Dec 10, 2012

Posted by in Issue of the Day | 0 Comments

Bank bashing as a sport

Many would say that it’s like shooting fish in a barrel to poke criticism at banks.  Doesn’t mean they don’t deserve it, though.

To be fair, they serve a very useful role in our capitalist society and we would, frankly, be buggered without them. Our whole way of life these days is predicated on debt. There was a time when our forebears had a handy maxim that if you didn’t have cash to make a purchase, you simply went without.

It was an eminently sensible mantra and saved many people from a lifetime of heartache worrying about their indebtedness.

But in an era when instant gratification reigns supreme, commonsense has been turned on its head as hedonism sucks us into its vortex of uncertainty.

Borrowing is, for the most part, quite a simple process these days. Easy access to credit is one of the defining characteristics of contemporary society, after all.

The issue with banks – Australian ones in this instance – is their level of profitability.

Okay, it is a no-brainer that banks should be profitable. We can all accept that, right? Yet the level of profitability is an issue of concern. Which makes the news that Australia’s major banks are THE most profitable in the world somewhat disconcerting.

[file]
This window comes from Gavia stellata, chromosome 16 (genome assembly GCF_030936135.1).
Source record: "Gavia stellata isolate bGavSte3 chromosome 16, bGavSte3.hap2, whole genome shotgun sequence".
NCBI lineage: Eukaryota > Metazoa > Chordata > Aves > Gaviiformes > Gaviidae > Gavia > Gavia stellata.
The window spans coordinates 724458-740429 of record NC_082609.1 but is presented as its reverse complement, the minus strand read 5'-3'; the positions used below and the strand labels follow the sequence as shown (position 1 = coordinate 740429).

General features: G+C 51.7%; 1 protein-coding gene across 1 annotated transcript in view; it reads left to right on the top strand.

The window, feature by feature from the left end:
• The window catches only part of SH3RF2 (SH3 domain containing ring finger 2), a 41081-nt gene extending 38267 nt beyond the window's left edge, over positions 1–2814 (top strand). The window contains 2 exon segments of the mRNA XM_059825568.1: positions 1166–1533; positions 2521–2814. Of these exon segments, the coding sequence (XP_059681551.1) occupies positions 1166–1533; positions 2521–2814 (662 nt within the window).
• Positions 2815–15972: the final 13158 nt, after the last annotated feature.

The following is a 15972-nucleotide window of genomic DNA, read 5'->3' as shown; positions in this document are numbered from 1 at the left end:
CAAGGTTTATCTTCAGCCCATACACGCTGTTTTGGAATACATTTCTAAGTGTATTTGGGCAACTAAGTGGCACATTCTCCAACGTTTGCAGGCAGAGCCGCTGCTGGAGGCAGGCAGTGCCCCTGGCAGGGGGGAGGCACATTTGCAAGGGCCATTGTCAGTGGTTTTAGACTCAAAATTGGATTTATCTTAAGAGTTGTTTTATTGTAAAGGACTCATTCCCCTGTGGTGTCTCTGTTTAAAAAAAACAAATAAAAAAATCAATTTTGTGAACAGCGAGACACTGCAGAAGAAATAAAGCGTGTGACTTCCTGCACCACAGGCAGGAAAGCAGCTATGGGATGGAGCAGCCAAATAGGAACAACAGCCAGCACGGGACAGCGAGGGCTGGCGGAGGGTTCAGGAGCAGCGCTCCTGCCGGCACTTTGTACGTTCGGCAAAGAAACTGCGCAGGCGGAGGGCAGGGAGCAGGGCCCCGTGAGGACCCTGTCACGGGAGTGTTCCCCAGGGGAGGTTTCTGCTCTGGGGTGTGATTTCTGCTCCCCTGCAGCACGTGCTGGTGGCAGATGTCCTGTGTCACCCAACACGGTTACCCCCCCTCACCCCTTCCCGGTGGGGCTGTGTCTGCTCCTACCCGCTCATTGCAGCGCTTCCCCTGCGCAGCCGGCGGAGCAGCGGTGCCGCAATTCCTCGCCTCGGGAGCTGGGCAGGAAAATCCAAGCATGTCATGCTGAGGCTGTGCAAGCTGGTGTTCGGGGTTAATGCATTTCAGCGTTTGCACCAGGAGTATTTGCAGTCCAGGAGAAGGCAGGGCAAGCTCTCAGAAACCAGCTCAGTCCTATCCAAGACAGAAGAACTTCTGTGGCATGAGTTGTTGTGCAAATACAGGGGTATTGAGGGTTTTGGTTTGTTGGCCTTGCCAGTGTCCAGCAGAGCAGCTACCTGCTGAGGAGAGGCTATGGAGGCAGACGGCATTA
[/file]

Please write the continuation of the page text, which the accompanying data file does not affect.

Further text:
A new survey by The Australian Institute says our big banks make a profit of $1460 for every man, woman and child in the nation.  Allowing for some very broad rounding, that’s a profit margin of about $32 billion. Not bad for a nation of roughly 22 million people, eh?

What deserves scrutiny is whether this level of profit is justifiable.

As pillars of our democratic, capitalist society one wants our banks to be robust, viable and stable. Generous would be a nice attribute but we should not, perhaps, be overly optimistic on that score.

As our major banks have lately created a new trend by refusing to pass-on to customers the full reduction in the cash rate determined by the Reserve Bank of Australia, their profit level is one of national interest. It should certainly be a topic of serious discussion to ensure their mission to maximise commercial advantage remains aligned with our societal objective that our major banks serve broader interests than just those of their own shareholders.

We’re watching you, guys, and we’re quite suspicious. Give us reason to choose alternatives and we assuredly will.

 

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